In some cases, it is necessary to diagnose the causative agent of the disease, then to designate effective antibiotics. For this, a rapid test for streptococcus or staphylococcus is performed, sometimes a smear is applied for bacterial inoculation. However, in these situations, angina is already established and only the identification of its pathogen is made.

In diagnosis, follicular tonsillitis usually has to be distinguished from such diseases:

1. Infectious mononucleosis, in which the white thick coating covered tonsils. In this case, the plaque itself does not form points characteristic for follicular angina;

2. Gerpangines, in which vesicles characteristic of herpes infection appear on the palate, gingiva, back of the throat and tonsils. It is their inexperienced parents who can be confused with suppurative follicles. The doctor will confidently distinguish these papules from abscesses in angina, and additionally their spread to the surrounding tonsils tissues will not allow him to make a mistake in diagnosis;

3. Viral stomatitis. Here the situation is similar to the herpangina - sores in stomatitis are well distinguished from ulcers and are present in those areas where the abscesses themselves do not appear;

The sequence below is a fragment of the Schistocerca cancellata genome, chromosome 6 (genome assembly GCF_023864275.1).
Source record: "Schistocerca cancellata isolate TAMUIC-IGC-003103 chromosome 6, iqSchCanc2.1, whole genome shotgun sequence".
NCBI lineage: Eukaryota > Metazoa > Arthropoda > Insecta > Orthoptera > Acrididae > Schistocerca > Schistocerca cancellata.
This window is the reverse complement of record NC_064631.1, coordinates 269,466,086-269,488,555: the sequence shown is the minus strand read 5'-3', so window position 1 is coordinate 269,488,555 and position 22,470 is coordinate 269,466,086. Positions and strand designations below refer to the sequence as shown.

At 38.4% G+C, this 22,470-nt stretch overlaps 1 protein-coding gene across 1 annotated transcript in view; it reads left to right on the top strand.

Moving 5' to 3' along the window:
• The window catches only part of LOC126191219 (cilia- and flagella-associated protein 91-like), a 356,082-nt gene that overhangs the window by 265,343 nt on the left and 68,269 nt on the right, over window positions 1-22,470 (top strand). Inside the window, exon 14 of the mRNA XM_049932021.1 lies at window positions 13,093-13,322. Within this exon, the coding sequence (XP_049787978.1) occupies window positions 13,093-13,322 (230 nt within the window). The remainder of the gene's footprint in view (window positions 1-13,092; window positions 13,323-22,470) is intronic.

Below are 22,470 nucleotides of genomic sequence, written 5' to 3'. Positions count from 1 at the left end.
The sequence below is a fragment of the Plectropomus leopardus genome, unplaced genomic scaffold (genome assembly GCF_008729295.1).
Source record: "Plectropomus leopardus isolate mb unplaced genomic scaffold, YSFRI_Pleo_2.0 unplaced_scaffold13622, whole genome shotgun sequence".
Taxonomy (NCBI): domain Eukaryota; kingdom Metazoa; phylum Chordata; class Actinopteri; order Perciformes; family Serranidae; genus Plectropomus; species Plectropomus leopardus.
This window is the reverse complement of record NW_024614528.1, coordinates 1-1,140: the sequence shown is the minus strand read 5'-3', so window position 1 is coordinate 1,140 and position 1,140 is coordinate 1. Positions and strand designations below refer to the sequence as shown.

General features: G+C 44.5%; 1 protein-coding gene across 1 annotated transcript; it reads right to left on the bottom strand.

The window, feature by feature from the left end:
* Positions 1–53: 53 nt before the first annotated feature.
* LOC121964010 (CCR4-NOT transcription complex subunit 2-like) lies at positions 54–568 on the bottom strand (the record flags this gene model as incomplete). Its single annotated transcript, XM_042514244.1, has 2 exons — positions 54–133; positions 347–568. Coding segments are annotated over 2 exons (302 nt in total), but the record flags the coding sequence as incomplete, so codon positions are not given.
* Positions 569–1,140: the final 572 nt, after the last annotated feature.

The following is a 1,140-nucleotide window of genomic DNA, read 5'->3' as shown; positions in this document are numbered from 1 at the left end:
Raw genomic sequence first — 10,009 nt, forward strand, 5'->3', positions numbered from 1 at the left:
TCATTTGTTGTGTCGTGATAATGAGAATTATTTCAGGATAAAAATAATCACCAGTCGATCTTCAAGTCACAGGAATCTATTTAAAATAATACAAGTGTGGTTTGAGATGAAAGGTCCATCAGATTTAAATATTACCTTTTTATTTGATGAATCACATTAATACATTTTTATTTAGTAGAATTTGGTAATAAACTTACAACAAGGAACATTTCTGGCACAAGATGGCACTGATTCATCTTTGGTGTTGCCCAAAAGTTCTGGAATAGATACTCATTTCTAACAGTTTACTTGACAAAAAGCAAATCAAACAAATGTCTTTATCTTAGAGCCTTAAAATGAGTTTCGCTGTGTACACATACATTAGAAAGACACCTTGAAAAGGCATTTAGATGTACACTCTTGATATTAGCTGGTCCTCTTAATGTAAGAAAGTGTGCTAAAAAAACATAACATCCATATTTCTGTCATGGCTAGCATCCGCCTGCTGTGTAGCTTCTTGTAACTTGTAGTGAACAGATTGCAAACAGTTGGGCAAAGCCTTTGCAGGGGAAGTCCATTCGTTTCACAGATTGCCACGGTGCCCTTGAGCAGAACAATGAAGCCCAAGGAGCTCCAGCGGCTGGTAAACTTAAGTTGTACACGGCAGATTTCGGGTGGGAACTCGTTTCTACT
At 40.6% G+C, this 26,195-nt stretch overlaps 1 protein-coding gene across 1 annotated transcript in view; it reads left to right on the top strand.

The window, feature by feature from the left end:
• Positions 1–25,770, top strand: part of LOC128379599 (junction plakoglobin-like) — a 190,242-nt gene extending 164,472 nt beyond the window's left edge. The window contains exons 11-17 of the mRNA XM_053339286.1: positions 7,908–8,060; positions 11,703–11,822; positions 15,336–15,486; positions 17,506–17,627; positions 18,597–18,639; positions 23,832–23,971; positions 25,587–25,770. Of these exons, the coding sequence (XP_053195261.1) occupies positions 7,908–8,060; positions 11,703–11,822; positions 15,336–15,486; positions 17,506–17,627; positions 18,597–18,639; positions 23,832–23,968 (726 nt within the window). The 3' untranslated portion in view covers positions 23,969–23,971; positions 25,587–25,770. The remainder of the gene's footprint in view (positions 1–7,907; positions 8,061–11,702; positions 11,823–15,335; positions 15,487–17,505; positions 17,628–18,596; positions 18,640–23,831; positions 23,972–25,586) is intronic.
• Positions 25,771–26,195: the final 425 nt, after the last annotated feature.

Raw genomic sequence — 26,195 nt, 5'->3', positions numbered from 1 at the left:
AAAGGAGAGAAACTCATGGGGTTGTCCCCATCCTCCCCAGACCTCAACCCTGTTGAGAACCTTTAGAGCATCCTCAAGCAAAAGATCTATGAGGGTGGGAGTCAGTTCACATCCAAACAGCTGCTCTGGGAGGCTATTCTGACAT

There are sores on the surface of the soft palate with viral stomatitis. They are very painful, but pass quickly enough

4. Fungal tonsillitis or pharyngitis, in which cheesy plaque covers the entire throat and is easily removed, unlike pus in the places of inflamed follicles;

5. Chronic tonsillitis and congestion in the tonsils. From them, angina differs acute course and severe symptoms.

In addition, with viral infections of the throat, in most cases, a runny nose develops. With angina, a cold does not happen.

Typically, the doctor without any problems distinguishes follicular angina from these diseases when examining the throat. These diseases are confused more often by parents who do not want to lead the sick child to the hospital and expect to cope with the sore throat on their own. This approach is very dangerous, because with him you can make mistakes both in diagnosis and in choosing medicines.

Suffer in the end is the child: if the follicular sore throat is taken for a viral illness and does not conduct the correct treatment, it is possible the development of severe complications. Therefore, at the slightest suspicion of a sore throat of a sick child, it is necessary to show the doctor. The treatment itself is then carried out at home, but by those funds that the specialist will prescribe.

Read on how the follicular sore throat is treated in children.